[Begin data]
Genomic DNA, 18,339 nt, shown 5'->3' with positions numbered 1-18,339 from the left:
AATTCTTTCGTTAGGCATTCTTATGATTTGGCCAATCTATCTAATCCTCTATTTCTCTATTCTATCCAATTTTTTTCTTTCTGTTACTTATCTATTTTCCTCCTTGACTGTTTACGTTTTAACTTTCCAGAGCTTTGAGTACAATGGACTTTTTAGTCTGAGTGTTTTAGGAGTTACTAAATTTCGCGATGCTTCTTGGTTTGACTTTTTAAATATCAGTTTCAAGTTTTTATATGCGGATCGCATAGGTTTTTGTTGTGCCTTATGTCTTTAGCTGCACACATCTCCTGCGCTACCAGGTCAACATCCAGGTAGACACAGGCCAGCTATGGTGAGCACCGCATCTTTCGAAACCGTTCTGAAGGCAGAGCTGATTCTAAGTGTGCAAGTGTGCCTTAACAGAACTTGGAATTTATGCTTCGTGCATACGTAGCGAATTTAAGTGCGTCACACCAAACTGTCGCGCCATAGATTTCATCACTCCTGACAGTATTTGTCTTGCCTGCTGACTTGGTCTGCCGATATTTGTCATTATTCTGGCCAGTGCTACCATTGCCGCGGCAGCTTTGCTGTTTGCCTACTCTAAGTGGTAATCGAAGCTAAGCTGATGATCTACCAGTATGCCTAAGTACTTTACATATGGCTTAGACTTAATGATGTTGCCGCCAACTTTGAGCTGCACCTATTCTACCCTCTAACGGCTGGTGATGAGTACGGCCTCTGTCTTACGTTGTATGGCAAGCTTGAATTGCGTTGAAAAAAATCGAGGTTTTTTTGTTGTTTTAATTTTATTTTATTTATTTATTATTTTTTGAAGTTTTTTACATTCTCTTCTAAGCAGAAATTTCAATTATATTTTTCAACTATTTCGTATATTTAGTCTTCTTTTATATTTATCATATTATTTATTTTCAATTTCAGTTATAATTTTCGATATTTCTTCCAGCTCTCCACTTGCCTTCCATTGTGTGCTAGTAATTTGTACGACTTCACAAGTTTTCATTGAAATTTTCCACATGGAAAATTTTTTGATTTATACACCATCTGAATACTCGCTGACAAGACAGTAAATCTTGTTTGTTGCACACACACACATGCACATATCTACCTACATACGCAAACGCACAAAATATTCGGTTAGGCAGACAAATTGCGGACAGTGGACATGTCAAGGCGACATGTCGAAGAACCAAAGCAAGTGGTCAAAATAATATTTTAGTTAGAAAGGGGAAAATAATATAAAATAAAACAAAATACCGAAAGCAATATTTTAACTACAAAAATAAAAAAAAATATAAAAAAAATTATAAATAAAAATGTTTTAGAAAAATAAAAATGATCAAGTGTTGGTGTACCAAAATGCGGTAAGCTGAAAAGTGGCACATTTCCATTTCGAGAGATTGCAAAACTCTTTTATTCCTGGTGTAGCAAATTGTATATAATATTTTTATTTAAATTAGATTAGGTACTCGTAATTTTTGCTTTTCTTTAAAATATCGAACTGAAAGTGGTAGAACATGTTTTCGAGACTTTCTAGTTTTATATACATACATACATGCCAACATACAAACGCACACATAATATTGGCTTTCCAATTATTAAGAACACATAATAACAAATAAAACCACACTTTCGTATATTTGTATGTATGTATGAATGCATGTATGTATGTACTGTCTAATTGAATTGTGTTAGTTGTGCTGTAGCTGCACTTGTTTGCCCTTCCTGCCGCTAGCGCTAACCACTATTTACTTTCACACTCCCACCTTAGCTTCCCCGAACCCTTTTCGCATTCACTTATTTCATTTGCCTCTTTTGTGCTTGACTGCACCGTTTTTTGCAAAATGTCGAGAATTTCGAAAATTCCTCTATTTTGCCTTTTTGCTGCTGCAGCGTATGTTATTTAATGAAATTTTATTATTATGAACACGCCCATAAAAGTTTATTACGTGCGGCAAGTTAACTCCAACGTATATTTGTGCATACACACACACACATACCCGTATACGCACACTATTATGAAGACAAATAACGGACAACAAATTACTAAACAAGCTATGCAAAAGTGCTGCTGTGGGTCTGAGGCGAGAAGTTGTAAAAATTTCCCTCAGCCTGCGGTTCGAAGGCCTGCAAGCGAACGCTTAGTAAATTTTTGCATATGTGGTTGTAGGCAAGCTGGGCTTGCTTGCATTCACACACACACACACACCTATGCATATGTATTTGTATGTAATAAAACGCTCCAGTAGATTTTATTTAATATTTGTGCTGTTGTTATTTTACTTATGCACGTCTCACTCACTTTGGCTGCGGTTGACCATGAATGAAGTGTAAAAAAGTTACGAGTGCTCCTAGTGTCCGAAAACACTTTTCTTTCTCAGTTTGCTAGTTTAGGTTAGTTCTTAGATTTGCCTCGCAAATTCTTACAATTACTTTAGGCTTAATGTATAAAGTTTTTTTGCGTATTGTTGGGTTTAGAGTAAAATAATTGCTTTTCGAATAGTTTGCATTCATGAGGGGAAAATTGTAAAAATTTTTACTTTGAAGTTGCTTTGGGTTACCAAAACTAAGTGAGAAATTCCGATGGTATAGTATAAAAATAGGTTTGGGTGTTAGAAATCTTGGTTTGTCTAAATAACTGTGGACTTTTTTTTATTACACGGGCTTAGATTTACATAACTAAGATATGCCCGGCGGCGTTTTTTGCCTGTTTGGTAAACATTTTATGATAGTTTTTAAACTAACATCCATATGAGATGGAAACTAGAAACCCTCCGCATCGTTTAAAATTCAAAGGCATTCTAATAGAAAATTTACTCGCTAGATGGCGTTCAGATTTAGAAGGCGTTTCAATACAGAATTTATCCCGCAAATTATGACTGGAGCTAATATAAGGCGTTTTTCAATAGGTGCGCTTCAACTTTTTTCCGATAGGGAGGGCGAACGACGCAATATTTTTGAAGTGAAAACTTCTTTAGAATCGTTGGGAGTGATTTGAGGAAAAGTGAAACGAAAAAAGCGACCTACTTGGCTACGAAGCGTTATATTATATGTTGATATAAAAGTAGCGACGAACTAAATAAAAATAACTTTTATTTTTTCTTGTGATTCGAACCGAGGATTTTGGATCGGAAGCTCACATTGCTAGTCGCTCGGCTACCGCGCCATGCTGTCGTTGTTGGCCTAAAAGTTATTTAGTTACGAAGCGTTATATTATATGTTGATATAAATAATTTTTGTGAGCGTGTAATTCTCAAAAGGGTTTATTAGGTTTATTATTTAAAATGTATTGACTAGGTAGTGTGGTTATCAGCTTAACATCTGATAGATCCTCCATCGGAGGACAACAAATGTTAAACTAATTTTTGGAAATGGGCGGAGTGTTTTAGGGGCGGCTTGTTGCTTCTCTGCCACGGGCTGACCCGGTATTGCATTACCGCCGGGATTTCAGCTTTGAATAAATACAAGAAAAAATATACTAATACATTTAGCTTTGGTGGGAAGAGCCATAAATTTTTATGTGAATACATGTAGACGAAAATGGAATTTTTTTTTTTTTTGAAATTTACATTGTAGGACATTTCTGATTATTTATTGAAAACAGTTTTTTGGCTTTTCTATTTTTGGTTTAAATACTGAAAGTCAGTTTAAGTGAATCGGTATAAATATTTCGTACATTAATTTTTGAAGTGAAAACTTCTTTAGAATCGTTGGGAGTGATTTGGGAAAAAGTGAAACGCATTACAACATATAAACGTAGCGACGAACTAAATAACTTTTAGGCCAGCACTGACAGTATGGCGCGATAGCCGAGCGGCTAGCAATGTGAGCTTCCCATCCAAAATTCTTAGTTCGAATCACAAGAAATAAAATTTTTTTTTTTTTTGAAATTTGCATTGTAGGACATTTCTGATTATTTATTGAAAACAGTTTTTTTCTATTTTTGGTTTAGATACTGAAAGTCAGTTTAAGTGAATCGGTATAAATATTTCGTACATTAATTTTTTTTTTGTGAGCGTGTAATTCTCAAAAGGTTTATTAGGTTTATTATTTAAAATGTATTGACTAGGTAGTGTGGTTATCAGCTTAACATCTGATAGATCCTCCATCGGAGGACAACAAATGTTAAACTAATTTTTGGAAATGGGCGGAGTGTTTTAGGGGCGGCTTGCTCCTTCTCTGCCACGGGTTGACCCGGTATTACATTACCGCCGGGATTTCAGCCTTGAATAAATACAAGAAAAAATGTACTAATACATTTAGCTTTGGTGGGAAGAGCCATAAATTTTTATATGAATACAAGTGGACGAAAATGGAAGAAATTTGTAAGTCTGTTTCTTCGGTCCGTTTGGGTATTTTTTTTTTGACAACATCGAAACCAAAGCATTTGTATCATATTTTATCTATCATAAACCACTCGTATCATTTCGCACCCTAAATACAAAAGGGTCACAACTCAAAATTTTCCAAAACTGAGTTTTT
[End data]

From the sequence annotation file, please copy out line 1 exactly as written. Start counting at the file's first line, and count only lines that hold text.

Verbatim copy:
Genomic DNA, 18,339 nt, shown 5'->3' with positions numbered 1-18,339 from the left: